Well, it depends on which Anglicans you are talking about. Many Anglicans, particularly in England and in parts of Africa, essentially are “mainstream evangelical Protestants.” Anglicans differ from most evangelical Protestants in having a fixed, written liturgy, though of course other denominations do this as well and there are some evangelical Anglican churches that depart from the liturgy quite radically. Generally Anglicans have communion weekly–but again, so do some other Protestants, and the practice is not universal even today. By and large, Anglicans put more stock in tradition, especially in the early Church, than other Protestants–but again, there are counter-examples on both sides. Anglicans have a calendar that commemorates saints, but this isn’t entirely unique either.
Beyond the episcopal hierarchy with historic continuity (not claiming apostolic succession here, which the more low-church Anglicans don’t believe in anyway), all the differences between Anglicans and other Protestants are really a matter of degree. Anglicans are more likely to use a fixed liturgy, emphasize the sacraments, venerate saints, pray for the dead (this is part of the liturgy of the Episcopal Church and is common in many, perhaps most Anglican churches these days–but probably not all), believe in the value of good works for salvation, and so on, than most other Protestants.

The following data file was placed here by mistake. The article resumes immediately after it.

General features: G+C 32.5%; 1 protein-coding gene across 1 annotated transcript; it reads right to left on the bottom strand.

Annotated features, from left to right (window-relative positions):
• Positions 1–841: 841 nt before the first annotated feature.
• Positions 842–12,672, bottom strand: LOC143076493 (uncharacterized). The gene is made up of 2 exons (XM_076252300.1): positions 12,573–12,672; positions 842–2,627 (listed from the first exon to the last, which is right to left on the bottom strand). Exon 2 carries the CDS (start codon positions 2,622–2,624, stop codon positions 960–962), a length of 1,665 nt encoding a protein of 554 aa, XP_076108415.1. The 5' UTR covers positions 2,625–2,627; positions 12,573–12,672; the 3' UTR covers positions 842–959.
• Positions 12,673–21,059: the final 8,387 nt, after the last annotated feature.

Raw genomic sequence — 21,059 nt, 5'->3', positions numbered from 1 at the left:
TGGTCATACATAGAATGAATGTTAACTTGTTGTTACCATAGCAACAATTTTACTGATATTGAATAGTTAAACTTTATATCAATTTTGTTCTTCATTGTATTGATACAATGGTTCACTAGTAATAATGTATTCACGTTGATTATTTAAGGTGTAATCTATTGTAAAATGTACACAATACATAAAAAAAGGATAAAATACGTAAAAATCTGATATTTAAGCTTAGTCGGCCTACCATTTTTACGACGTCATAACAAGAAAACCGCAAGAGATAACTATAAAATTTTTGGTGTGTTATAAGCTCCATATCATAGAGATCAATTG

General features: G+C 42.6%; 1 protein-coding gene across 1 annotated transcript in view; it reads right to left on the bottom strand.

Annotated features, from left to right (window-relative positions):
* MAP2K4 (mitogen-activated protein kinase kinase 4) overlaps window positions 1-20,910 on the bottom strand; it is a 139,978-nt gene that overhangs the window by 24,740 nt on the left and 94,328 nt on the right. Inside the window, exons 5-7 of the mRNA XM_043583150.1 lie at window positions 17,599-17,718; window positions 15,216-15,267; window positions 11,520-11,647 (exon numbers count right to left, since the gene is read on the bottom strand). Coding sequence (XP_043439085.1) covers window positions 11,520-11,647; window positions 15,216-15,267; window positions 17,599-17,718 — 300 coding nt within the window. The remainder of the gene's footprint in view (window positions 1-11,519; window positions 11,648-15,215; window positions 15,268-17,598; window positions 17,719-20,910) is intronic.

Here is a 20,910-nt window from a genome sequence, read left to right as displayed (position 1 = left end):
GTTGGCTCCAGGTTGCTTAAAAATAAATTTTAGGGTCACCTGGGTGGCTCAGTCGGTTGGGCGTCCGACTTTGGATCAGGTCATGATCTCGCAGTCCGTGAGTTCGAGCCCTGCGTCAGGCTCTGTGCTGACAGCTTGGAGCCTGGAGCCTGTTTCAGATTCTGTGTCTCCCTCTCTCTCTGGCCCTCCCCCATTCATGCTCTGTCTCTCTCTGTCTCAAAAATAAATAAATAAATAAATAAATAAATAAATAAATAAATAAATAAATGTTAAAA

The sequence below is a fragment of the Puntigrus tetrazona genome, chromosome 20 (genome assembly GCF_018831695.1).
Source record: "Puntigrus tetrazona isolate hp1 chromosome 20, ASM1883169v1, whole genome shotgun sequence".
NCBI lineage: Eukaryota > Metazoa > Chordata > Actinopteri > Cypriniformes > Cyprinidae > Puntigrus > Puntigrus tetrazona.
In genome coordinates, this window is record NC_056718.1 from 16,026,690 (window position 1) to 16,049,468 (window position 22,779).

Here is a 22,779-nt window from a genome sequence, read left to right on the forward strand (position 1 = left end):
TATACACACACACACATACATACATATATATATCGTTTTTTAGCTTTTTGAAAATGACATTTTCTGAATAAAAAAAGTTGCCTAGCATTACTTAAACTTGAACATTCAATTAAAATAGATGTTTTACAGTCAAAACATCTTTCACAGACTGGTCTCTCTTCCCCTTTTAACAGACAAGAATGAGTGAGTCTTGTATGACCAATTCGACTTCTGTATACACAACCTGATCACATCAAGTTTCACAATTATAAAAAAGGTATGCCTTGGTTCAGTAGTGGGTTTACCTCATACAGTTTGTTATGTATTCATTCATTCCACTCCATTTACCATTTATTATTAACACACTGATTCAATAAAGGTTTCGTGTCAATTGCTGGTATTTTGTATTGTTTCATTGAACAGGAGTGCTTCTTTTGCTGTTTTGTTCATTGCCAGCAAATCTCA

And, of course, many Anglicans are not evangelicals. Anglo-Catholics generally believe all the things held in common by Catholics and Orthodox.